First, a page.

Today, as I was walking down the street, camera at the ready, I came across something completely unexpected and absolutely delightful: a parking meter wearing a scarf.
This may come to a complete surprise to some of you, but I had actually heard of this before. It's called urban knitting and it's apparently a form of "graffiti." I don't know if I saw it online, or in a book, but I had certainly never seen it out in the real world before.

And here I was, on the 700 block of Grant Street, when I came across an entire row of decorated parking meters!

What a pleasant surprise! I love it!!! What a great start to the weekend!

Thursday, August 5, 2010

Denver Cruisers

Picture if you can, 1,000 clowns riding bicycles through the streets of Denver. Sounds a bit creepy, right!?
Last week, I was one of those clowns, and it was awesome!
Denver Cruisers has got to be one of the most fun things I have ever participated in. Every Wednesday hundreds, if not thousands of people get all decked out according to themes like, “bubble wrap, duct tape, and cardboard,” Knights and nighties,” “hobos and hillbillies,” and “Pirates, Sea Men, and Mermaids.” Then they grab a 6-pack and hop on their bikes headed for a wild ride. This is not merely a bike ride, this is a full on bike-party.

Last Wednesday, at about 6:00, Ashley came over to my place to get ready to head out for the evening. This weeks’ theme was “clowns.” With a little face paint, some fancy socks, and a pair of suspenders, we spent the next 45 minutes sipping a cocktail and transforming ourselves into some pretty cute clowns.
Then, we were off to Jess, Robin, and Matt’s place where we met up with 7 other clowns for a little pre-gaming action.
Another cocktail and 30 minutes of catch phrase later, and we were ready to head out to Casselman’s bar to get the party started. As Matt loaded up the saddle bags of my bike with a 12-pack, everyone else grabbed their own “road sodas” and we were and headed to the streets.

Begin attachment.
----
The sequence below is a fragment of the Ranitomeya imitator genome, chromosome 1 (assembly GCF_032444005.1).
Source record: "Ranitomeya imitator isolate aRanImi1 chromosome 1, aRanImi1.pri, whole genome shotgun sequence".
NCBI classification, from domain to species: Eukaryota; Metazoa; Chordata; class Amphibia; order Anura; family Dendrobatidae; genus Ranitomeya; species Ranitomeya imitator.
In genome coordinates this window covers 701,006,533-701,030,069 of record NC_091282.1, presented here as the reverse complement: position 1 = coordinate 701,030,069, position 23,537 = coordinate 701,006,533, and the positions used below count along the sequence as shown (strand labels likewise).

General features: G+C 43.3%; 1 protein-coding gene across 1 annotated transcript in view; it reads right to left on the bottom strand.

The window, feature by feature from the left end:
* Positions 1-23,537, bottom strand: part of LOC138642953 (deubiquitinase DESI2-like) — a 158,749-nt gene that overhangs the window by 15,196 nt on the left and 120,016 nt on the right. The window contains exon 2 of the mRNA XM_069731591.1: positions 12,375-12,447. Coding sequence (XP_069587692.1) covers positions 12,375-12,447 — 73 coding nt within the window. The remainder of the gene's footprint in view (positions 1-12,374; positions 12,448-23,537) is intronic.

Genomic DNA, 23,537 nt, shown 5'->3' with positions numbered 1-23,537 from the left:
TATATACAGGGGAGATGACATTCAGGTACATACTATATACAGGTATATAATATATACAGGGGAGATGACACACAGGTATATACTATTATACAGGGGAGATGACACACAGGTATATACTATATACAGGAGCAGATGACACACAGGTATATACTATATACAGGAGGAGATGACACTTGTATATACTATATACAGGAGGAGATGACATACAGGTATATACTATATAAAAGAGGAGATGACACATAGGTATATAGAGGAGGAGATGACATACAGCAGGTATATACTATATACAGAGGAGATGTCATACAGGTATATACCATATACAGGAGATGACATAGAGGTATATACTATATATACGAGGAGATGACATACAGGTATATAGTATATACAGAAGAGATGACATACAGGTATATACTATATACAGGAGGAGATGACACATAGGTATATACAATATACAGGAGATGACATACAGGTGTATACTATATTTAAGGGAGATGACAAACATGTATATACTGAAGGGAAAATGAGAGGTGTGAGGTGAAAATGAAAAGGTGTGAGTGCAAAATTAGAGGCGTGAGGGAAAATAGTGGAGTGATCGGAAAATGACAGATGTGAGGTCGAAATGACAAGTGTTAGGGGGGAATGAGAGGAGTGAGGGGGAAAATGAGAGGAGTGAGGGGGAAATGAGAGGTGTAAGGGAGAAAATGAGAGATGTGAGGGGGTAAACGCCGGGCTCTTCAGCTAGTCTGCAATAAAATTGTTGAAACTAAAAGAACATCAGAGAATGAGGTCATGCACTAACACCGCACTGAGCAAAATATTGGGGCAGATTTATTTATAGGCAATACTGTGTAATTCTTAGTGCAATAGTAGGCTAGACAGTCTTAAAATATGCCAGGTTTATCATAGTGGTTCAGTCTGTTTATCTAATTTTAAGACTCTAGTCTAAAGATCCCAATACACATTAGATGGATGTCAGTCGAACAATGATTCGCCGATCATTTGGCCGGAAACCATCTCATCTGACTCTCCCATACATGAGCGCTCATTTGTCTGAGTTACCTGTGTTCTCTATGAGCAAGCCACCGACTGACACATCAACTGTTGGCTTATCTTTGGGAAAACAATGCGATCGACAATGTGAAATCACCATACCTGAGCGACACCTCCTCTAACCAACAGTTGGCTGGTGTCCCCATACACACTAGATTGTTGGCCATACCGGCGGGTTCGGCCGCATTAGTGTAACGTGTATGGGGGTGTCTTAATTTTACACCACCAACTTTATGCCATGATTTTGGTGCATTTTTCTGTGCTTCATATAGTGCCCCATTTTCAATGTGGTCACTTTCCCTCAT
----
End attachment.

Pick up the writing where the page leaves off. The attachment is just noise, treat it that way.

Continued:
Instead of water bottles, our bikes toted Busch Light tall boys for the 15 minute ride through the city, all the while, Jess’s portable MP3 player was broadcasting two albums worth of clown circus music purchased earlier that day on iTunes.
The night had just started and already I was having a blast. As we approached Casselman’s bar – the starting point for the weekly cruise – our 10 person group began to pick up members. By the time we arrived at the bar, we were travelling in a pack of 15-20 people, but nothing could have prepared me for what I saw next. The street outside of Casselman’s was packed with 100’s of bikes and the inside looked like a clown convention gone bad. PBR tall boys were on sale for $2.25 each and 4 or 5 tables were set up for beer pong and flip cup.

We hung out for about an hour, and good times were had by all!
 Ashley and Justin
 group shot at the beer pong table
the sisters, jess and robin, were two of the creepiest clowns out that night

Finally, it was time for the actual bike ride - we all hopped onto our bikes and made our way through town. The destination was the "circle of death" at Civic Park near the capitol. I have to say that I'm glad I was on a bike and not in a car because the traffic was moving painfully slow and I would not have been a happy camper if I was actually trying to drive through that mess! We sat at some intersections through 5 or 6 green lights before it was finally our turn to move on, but we had music playing all the while and everyone was having a good time.

Finally, after what seemed like a pretty long bike ride, we made it to the circle of death. Again, I was just astounded! Even after seeing all of the bikes and people at the bar, and then riding down the road with that incredible mass of bicycles, I still could not believe how many people had congregated at Civic Park. It was incredible.
Mostly people just loitered around, hanging out, sipping on beers, and having a good time, but there was also a significant amount of people who were partaking in the infamous "circle of death." These people were all riding around and around in circles inside the amphitheater at Civic Park. I was absolutely AMAZED that there were no serious accidents!!! Especially since Jess was walking through the circle backwards in an attempt to creep out the riders! (which I think she succeeded in doing)
Although many or even most of the people out at the park were headed back to the bar after the circle of death, this was where we ended our evening. We hung out at the park for a while chatting away and taking in the whole scene, but around 12 or 12:30 we decided it was time for to take ourselves home. It was a Wednesday night after all, and most of us (present company excluded) had to get up for work the next morning. 
I have to say dressing up in costume with a massive group or people and riding around on bicycles is an absolute blast. Throw a bar and a couple beers into the mix and you have the makings of a fantastic Wednesday night! I don't know who thought of this whole thing, but it's absolutely fabulous and it's something that I will definitely be partaking in again!